This page was published on 2-9-2022 and last updated on 24-7-2023

Continue reading Rational Vaccine trial, in UK
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Child dies of ‘herpes’ – but not herpes simplex

BBC South East reports that “Raffy Holliday, from Deal in Kent, tested positive for the HHV6 strain in hospital, and he died in March,” but this was not herpes simplex: parents don’t need to be worried about this.

The reporters don’t explain that HHV-6 – commonly called roseola – is not ‘herpes’ in the usual sense. When anyone says ‘herpes’ people think of genital herpes. The reporters didn’t check to find that there are 9 different conditions caused by 9 different herpes viruses. Other well-known herpes viruses are chickenpox (HHV-3) and glandular fever (HHV-4).

Infections with human herpesvirus 6 (HHV-6) are very common. In fact, almost 100% of us will have encountered it. There are two types of HHV-6 (A and B) and the one Raffy had will have been HHV-6B, not herpes simplex. Roseola is common childhood disease expected to resolve without treatment. The child may have high fever for a few days, and a mild skin rash may develop. Sometimes, paracetamol or ibuprofen might be given.

But Raffy had leukemia. This means his immune system was not able to function in the normal way. Parents of children (who do not have such a serious condition) do not need to worry if their children develop roseola. They will be well in a few days or so…

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Mothers having C-section – two deaths

“Mothers should not be alarmed by these tragic rare cases – a repeat is almost impossible”, says Herpes Viruses Association

For a woman to be infected with herpes simplex during a Caesarean-section is one of the rarest possible medical accidents. For it to happen twice in the same geographical area required a unique set of circumstances that are unlikely to be repeated. Lessons have been learned and treatment guidelines will be updated to prevent another similar tragedy.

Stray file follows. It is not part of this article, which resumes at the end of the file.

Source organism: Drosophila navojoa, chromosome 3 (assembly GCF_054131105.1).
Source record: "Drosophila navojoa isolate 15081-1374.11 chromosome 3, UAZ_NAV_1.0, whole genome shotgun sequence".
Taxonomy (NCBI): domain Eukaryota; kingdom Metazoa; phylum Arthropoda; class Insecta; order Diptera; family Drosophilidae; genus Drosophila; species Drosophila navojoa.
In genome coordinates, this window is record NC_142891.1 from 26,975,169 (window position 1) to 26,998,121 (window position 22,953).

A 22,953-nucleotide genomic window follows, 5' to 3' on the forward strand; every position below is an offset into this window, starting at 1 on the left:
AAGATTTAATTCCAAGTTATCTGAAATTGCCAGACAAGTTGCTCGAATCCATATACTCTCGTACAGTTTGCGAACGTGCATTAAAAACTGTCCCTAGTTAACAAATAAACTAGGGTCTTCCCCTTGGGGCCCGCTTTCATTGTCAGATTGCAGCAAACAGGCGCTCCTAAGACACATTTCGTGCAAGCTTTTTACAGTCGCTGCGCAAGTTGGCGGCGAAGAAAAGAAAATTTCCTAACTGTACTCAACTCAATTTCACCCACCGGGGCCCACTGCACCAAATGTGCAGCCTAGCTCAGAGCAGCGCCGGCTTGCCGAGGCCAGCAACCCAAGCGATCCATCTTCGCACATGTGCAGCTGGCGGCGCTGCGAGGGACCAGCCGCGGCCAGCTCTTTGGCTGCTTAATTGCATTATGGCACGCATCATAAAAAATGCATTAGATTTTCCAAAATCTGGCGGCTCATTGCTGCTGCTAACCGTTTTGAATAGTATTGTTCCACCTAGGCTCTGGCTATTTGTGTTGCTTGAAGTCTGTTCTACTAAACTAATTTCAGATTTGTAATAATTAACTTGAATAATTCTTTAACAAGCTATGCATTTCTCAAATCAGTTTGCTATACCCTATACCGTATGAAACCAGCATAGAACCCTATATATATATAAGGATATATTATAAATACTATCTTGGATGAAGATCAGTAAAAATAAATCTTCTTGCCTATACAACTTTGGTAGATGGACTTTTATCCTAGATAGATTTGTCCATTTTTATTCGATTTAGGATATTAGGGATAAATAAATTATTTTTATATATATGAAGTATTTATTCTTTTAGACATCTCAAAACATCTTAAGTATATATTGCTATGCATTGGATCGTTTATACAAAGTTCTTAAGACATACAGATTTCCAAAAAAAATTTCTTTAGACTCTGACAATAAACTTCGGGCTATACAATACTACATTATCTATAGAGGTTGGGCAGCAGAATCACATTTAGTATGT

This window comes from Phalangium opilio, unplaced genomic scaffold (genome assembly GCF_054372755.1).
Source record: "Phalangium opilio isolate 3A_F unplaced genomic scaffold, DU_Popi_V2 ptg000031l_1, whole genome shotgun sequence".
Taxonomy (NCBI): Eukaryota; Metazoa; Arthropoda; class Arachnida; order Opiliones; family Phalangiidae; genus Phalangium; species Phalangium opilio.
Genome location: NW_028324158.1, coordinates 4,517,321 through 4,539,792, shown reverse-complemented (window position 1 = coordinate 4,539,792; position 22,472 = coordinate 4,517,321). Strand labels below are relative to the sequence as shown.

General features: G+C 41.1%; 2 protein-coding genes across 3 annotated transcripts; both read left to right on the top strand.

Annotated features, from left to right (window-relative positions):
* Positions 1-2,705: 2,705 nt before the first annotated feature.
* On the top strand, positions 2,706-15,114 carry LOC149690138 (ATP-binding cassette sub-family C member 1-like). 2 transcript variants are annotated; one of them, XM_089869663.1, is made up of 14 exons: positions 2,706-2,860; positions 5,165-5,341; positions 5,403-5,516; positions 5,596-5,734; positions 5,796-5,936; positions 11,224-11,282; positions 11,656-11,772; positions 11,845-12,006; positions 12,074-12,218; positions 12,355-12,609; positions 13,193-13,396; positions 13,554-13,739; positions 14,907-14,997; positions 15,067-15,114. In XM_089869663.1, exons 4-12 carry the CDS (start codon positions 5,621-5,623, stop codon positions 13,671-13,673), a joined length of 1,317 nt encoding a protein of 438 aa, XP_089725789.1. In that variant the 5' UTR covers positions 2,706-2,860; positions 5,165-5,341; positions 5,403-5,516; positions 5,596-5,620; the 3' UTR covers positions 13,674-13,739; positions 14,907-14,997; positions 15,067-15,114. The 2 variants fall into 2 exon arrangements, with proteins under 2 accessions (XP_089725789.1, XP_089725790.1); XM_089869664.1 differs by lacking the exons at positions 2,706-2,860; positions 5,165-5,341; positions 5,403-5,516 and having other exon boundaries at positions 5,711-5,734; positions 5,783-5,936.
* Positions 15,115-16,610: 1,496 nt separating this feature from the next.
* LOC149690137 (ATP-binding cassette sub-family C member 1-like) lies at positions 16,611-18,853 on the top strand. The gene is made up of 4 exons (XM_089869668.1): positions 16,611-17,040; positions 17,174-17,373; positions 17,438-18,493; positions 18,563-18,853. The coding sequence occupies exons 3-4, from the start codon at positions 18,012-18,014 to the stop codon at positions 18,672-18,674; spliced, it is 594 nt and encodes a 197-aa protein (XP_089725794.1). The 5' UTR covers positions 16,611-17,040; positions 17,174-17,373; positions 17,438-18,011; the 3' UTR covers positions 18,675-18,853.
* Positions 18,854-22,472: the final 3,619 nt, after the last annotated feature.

The Herpes Viruses Association was shocked to hear that two women died from internal herpes simplex infections following disease transmission via C-section. We extend our condolences to the families affected.

Herpes is common – for most it is a minor skin condition

Herpes simplex (HSV) infections are common and in almost every case are caught during direct skin on skin contact. It is almost unheard of for these viruses to be caught during any kind of medical procedure and strict protocols are adopted to prevent this.

Herpes simplex is universal. More than two thirds of the world’s population carry the most common type, known as HSV-1[1] which places it close behind chickenpox as an almost universally acquired virus in humans. The other type is HSV-2.[2] Either type may be caught facially (cold sores) or genitally (genital herpes). It is also possible for either type to infect the hand or finger. This is called a herpetic whitlow and is seen less often than infection in other parts of the body.

More than half of pregnant women will have come into contact with HSV-1 before
conceiving. Their babies, from month 7 onwards, will acquire all their mothers’ antibodies which will protect them during birth and for several months.

If a herpes simplex infection is suspected in either a mother or her baby, prompt use of antiviral treatment should ensure a positive outcome.

In the tragic cases in Margate and Ashford, Kent, neither woman had a prior HSV-1 infection and therefore neither of them had herpes simplex antibodies. This made them both vulnerable to the accidental internal acquisition that turned out to be fatal.

Why was a common cold sore infection fatal in these cases?

Herpes simplex is normally a virus that infects skin and nerve cells. Typical symptoms are painful skin blisters and sores that make diagnosis straightforward. These women were infected internally, so there were no observable symptoms, and the virus was able to spread without affecting the skin.

Without the telltale blisters on the skin, herpes simplex was not suspected, and the antiviral treatment was not given.

Future improvement to guidelines

The Herpes Viruses Association is pleased to learn that the Royal College of Obstetrics and Gynaecology is going to recommend treatment with antiviral medication for any ‘mysterious’ illness in mother or baby. This is a highly safe precaution and should prevent any similar tragedy in the future.

– ENDS –

NOTES TO THE EDITOR

The Herpes Viruses Association exists to promote better mental and physical health with regard to the family of herpes viruses.  Its aims are:

  1. To provide information to the public, to medical professionals and to the media.